i don't know if my lungs are going to let me do this." but i really like the people. and that's something i was really needing because from the point at which i was diagnosed until i went to that it was two years. and it was two years of just struggle. when you have people that are just like poking at you, and poking at you, and poking at you, and they want to put their stethoscope on your chest,
or talk to you, hear your story, and all that. but they don't realize how invasive, and how much that takes away from you and i was, like, on steroids, and gaining all this weight, and just feeling like a medical oddity instead of like a person anymore. and so, when i went into that class,
and people were like, talking to me like a person, and being friendly to me, and they didn't care that i had alpha 1. it was like, so refreshing, you know? so, i was like, "i want to come back. i want to come back. i can do this." i met jessi, and she was my coach, but she also became my friend through that process,
because she learned how i could, you know-- who i was, and what my limits were. but also, kind of, i think she learned how she could push me through that process. day 1 babs. she gave me this 25-mile long list of health concerns that she has due to her disease,
and then in the very next breath she's like, "i'm ready to go. let's get started." and i'm like, "okay, still processing this list." but she was just ready to go. she came in completely committed from the very first day. so the first year i did the open was 2014 and i was scared to death. i was literally scared shitless.
couldn't do a pull-up. i couldn't do a double-under. i was just barely box jumping. that year, like maybe the first or second workout had double-unders, and i literally like cried on the way to the gym that day, because i had never gotten a single double-under. that workout fell on world rare disease day. and i'll never forget that, because i got a message from one of my alpha friends just saying, you know,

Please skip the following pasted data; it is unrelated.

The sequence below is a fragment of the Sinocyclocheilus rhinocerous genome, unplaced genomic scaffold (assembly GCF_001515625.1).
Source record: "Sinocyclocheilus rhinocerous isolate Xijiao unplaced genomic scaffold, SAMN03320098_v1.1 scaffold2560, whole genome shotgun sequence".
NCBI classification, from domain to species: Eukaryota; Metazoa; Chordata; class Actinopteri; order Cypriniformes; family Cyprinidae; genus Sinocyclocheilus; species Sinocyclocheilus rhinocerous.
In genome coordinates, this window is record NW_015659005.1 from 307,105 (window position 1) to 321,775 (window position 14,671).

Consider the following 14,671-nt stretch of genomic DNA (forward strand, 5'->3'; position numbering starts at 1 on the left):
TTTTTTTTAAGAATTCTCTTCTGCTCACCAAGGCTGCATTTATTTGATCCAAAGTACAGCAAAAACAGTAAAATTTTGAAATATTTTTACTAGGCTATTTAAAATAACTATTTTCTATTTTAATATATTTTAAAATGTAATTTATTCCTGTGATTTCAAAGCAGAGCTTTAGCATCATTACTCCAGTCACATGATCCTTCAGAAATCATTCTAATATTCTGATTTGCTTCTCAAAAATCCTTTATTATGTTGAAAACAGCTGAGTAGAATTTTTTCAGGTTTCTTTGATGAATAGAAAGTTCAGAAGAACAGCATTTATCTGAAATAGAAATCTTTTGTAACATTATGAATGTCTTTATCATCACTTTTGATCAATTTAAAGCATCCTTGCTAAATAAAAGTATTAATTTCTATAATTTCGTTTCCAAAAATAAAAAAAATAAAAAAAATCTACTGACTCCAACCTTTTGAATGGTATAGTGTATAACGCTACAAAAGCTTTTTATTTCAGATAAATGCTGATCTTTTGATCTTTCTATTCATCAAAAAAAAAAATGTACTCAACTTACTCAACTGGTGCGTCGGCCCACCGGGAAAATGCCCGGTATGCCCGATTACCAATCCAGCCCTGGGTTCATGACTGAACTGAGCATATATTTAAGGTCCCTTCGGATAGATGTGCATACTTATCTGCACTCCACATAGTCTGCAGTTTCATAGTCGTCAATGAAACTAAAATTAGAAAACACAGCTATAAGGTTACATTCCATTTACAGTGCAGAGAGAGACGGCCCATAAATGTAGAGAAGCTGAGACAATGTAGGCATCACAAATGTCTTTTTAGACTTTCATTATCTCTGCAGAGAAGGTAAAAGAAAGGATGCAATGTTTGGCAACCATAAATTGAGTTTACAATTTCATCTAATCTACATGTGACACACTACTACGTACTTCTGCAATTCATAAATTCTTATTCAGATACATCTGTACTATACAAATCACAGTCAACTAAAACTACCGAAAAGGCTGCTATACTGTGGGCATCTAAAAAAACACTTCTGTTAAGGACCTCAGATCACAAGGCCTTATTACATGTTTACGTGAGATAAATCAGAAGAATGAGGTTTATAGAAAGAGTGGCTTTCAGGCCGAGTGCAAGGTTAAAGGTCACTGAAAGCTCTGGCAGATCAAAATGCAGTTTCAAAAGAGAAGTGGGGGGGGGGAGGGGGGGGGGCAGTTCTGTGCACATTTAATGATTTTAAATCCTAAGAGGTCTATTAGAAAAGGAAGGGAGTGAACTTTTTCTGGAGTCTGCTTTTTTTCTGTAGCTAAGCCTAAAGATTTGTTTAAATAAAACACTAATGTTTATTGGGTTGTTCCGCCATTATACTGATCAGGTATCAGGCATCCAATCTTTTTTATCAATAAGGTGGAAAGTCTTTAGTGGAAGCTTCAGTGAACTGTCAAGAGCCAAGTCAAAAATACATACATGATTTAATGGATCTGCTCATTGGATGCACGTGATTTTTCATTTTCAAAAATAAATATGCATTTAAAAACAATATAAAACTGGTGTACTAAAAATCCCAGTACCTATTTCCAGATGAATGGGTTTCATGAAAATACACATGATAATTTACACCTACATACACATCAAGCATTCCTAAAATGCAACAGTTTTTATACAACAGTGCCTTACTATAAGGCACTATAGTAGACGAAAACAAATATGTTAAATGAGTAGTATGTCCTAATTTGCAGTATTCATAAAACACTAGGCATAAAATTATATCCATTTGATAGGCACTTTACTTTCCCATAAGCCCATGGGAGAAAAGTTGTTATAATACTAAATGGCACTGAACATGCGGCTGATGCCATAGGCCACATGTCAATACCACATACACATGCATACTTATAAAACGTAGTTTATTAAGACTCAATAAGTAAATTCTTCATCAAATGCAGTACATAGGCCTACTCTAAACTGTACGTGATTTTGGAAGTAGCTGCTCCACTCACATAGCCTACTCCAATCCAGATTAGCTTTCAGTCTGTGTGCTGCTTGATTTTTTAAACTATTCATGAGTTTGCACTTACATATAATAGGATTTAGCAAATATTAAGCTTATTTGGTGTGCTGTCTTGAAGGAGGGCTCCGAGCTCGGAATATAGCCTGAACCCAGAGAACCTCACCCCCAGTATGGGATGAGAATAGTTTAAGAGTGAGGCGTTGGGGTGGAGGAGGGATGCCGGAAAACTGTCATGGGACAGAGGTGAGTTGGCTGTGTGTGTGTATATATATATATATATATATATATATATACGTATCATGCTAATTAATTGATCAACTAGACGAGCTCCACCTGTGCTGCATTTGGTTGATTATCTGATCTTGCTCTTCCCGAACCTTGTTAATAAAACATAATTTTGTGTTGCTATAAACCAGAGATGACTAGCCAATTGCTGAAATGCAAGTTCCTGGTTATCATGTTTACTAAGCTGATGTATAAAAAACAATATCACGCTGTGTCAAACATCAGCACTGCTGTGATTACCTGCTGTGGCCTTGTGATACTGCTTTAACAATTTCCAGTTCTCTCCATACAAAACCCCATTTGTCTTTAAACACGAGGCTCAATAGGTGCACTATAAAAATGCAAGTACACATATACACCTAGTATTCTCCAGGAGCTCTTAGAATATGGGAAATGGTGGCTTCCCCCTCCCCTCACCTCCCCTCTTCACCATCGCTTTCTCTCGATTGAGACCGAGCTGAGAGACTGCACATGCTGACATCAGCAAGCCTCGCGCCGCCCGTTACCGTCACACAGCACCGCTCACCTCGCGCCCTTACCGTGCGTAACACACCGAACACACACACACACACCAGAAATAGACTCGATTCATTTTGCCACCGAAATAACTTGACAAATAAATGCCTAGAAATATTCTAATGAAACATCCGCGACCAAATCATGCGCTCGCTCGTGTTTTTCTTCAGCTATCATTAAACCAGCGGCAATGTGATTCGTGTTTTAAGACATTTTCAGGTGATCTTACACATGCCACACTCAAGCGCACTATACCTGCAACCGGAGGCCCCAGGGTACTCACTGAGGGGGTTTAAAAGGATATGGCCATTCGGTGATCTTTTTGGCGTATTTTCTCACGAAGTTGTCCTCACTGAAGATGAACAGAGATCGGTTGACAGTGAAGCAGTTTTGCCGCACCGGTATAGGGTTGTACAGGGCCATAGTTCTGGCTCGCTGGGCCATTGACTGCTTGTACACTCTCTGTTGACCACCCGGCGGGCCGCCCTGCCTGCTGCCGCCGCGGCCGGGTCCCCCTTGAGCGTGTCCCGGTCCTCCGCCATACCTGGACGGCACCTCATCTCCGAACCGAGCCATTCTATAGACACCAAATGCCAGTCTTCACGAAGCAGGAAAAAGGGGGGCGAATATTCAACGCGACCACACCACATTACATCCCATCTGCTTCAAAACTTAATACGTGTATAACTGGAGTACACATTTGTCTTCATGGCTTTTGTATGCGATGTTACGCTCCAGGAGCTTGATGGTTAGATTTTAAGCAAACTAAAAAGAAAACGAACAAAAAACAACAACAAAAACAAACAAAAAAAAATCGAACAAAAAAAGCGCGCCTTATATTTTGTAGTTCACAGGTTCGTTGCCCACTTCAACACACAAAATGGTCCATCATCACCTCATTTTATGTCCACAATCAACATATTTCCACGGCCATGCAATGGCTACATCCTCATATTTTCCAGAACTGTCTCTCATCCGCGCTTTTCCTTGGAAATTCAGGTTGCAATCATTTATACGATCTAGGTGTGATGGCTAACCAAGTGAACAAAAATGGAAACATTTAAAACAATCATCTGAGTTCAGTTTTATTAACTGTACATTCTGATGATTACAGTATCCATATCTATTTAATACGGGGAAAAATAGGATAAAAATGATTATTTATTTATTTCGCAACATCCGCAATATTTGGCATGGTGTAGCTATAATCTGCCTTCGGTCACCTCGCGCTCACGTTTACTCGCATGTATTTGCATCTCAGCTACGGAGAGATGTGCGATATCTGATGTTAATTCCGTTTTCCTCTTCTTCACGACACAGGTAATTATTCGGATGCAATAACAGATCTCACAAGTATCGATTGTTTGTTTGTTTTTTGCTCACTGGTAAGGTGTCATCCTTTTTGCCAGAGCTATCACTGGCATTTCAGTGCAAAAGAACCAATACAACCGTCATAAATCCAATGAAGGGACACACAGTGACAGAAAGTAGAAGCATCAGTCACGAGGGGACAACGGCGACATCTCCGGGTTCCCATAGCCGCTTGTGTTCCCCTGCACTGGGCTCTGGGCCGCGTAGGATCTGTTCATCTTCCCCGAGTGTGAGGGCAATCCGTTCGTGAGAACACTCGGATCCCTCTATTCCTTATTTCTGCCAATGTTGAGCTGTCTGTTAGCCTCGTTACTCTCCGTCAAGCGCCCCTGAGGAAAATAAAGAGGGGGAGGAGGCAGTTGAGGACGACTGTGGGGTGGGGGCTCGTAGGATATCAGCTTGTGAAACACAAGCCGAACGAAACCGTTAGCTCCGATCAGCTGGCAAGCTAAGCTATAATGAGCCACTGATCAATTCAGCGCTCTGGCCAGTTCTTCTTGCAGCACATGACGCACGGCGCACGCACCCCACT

"be proud that you're rare, like a precious gem." and i've--that just stuck out in my head that day. and i was like, "i'm trying, i'm trying, i'm trying." and so, probably about eight minutes in, i finally got a double-under. and it was my first double-under ever. i got my first double-under in the open, and i was so excited. i like literally shed a tear. then they were like, "come on, you've got 30 more."
and i was like, "no! what?!" so i stood there, and one by one by one, i got all 30 of those double-unders. and i'll never forget that day for as long as i live. it was like it was all coming together. you know, she had lost a ton of weight at that point. she started to have a lot of goals as an athlete instead of just, "i want to be able to breathe." she was on a lung transplant list when she came to us,
and, you know, just coming off the lung transplant list, getting her double-unders, like all these things seemed to happen during the time of the open. when i started crossfit, my lung function tests were horrible. i probably had the same lung function as somebody who had smoked for 20 years, and that was just the disease.
now i have improved my lung function tests enough to take the talk of transplant off the table. i really think that crossfit has almost, like, a rehabilitative property that people don't give it credit for. i don't mean this at all lightly when i say this, when anybody asks me why i do crossfit, or what crossfit means to me, i will always tell them that crossfit has saved my life and continues to save my life everyday.